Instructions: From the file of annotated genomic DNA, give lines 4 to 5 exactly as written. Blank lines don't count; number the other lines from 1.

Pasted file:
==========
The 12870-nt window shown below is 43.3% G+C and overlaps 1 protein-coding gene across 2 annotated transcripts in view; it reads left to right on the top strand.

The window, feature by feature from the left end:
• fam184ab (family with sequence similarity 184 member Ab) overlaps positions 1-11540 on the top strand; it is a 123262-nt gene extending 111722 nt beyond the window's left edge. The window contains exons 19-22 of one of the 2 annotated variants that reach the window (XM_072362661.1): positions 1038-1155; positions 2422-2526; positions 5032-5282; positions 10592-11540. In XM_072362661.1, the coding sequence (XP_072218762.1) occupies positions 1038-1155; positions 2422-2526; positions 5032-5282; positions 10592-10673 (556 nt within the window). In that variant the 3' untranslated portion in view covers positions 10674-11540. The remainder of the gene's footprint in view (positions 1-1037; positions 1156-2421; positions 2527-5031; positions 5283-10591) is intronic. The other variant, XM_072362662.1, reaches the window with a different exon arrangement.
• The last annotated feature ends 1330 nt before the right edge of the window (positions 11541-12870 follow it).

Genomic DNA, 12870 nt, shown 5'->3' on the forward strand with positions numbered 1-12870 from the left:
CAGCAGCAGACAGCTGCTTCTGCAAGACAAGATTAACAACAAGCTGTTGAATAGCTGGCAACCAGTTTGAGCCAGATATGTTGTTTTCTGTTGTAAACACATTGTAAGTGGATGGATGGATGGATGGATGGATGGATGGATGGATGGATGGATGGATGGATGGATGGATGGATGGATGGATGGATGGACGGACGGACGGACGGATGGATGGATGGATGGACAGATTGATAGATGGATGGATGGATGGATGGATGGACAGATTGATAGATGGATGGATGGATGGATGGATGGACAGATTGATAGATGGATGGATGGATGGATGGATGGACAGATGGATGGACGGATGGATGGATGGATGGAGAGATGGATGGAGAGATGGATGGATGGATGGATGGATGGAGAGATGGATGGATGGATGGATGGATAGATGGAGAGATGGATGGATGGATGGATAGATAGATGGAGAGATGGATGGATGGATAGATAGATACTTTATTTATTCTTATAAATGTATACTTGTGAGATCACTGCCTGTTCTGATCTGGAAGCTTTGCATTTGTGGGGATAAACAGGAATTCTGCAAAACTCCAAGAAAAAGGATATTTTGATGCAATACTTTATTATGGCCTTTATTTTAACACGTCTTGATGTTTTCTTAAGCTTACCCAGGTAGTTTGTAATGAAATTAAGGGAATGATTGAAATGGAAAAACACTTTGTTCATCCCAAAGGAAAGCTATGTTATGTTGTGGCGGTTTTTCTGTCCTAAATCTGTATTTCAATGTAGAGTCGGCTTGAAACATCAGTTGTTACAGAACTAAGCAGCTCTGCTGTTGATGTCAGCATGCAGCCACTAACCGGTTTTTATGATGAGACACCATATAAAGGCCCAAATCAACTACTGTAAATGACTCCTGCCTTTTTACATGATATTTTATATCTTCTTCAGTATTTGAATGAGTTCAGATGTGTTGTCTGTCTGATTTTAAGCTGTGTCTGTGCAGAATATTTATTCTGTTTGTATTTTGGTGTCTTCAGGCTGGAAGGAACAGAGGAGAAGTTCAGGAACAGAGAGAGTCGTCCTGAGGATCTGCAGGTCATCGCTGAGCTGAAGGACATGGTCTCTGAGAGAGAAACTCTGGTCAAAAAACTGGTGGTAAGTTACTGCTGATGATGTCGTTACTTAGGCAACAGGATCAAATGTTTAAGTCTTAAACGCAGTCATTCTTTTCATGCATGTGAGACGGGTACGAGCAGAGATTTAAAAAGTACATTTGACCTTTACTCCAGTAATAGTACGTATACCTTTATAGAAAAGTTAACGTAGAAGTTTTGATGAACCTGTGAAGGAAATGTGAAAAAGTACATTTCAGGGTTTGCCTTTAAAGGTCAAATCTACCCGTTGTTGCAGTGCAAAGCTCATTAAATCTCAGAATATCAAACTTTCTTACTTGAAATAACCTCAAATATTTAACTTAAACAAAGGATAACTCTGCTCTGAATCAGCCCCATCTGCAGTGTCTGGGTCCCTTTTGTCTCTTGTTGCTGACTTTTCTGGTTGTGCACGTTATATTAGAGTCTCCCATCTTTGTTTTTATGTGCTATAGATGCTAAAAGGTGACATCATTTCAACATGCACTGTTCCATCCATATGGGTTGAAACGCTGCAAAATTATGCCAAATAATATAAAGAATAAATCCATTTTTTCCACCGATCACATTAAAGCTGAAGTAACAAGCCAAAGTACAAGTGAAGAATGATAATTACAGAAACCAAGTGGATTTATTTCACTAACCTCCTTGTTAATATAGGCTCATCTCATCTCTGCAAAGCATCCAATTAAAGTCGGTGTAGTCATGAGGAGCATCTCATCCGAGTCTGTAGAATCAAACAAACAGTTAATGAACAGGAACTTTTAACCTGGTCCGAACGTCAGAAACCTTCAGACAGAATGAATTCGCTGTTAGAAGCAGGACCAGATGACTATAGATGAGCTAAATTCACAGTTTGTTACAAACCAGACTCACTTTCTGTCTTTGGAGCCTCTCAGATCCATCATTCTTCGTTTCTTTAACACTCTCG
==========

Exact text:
• The last annotated feature ends 1330 nt before the right edge of the window (positions 11541-12870 follow it).

Genomic DNA, 12870 nt, shown 5'->3' on the forward strand with positions numbered 1-12870 from the left: